Anastasis | Giorgio Andreotta Calò, 2018

Arts and heritage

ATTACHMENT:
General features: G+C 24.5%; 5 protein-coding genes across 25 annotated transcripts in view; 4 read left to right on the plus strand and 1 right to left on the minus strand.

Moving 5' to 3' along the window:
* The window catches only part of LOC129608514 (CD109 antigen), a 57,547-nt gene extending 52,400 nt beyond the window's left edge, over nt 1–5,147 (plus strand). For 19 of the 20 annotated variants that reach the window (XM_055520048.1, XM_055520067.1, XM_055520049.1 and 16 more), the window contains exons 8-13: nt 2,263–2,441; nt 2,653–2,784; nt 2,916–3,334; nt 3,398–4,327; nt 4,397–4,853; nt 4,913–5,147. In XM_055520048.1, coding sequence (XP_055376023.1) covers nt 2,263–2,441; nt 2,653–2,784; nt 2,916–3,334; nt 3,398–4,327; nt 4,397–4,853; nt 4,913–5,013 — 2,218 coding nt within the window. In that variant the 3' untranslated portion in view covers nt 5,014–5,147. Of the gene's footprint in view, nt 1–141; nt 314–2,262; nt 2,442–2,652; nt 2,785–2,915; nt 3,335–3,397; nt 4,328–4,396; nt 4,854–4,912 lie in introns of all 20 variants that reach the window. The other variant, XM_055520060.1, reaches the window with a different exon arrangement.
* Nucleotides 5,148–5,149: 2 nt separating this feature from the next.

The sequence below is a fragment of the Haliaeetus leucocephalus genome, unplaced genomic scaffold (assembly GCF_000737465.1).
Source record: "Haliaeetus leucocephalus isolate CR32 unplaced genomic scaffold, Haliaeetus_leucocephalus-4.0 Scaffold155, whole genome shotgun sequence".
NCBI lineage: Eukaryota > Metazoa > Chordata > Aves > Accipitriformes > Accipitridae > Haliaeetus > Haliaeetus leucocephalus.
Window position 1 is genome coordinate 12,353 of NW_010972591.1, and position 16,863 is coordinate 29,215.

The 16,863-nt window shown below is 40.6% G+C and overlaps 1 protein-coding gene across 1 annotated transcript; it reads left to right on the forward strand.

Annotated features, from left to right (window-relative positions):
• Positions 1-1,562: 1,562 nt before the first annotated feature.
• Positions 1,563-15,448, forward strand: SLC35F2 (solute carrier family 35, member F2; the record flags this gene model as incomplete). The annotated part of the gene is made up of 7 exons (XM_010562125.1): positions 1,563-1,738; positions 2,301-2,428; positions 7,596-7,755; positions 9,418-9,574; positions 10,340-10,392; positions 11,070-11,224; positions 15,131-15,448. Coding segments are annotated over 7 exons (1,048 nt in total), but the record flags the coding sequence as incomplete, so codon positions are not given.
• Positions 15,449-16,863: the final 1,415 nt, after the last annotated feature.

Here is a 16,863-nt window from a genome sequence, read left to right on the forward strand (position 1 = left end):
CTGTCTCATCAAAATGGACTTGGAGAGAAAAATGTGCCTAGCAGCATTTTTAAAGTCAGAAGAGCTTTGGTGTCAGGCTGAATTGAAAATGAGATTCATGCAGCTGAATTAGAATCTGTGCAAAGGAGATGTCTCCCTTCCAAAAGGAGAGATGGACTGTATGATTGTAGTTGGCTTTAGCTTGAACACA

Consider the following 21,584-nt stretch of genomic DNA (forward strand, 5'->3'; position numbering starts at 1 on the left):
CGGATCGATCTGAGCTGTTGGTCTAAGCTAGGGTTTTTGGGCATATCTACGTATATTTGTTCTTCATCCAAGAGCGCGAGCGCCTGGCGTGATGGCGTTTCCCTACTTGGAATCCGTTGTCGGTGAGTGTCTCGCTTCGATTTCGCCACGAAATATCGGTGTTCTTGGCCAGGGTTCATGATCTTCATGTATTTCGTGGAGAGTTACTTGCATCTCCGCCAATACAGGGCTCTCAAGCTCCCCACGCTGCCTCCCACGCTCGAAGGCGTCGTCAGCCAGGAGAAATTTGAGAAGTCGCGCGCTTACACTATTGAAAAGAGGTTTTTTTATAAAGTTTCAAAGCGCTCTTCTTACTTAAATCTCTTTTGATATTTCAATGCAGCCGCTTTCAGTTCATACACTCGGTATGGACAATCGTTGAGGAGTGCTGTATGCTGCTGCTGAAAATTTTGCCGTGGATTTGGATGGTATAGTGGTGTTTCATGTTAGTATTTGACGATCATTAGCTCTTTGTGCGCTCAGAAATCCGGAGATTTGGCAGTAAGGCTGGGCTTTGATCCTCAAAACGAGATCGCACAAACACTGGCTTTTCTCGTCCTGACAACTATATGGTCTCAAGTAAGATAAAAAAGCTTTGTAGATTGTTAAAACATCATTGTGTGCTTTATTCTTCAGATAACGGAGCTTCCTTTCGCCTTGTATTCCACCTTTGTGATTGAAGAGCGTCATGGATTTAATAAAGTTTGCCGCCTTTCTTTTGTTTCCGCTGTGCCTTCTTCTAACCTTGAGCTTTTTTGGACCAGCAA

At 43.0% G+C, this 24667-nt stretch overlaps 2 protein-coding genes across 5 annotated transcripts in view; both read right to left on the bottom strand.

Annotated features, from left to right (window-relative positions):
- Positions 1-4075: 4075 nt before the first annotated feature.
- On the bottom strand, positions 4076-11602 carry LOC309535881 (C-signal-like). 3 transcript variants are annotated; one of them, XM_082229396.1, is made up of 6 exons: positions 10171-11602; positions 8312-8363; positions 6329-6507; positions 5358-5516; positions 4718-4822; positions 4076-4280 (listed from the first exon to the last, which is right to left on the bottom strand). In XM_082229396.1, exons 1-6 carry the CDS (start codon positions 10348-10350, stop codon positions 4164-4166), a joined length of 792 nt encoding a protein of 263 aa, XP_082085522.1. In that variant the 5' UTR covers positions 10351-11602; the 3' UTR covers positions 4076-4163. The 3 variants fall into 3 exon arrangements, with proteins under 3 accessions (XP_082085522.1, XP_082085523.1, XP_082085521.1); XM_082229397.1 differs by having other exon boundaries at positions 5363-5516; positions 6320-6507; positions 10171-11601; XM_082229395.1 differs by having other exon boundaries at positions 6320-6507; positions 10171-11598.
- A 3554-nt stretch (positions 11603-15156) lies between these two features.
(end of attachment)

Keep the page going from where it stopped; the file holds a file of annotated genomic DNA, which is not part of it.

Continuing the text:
Giorgio Andreotta Calò drastically altered the the church’s interior. During the summer months of 2018, visitors were bathed in an ocean of red light, an inimitable experience. In the evening, the red light emitted from the church, coalescing with the red lights of the plentiful brothels and prostitution windows surrounding the building. Throughout the summer, the church was split between these moments of light and shade: its interior and exterior circulated around each other, to the rhythm of sunlight and its imminent inversion. With his red light, Calò brought the Roman Catholic visual idiom back into the building and reflected on the Iconoclastic Fury of 1566 and the revolution in religious thinking. During the exhibition, the artist used images of the only surviving Catholic stained-glass window, a depiction of the Death of the Virgin Mary, as the point of departure for a new photographic work, to which the Rijksakademie (the Dutch State Academy of Fine Arts) was also contributing. The red light did not effect the undeveloped image and provided the same conditions as in a photographic darkroom. The church served as studio and darkroom. Afterwards, the photographic work travelled to Milano (Triennale Museum) and Rome (MAXXI Museum).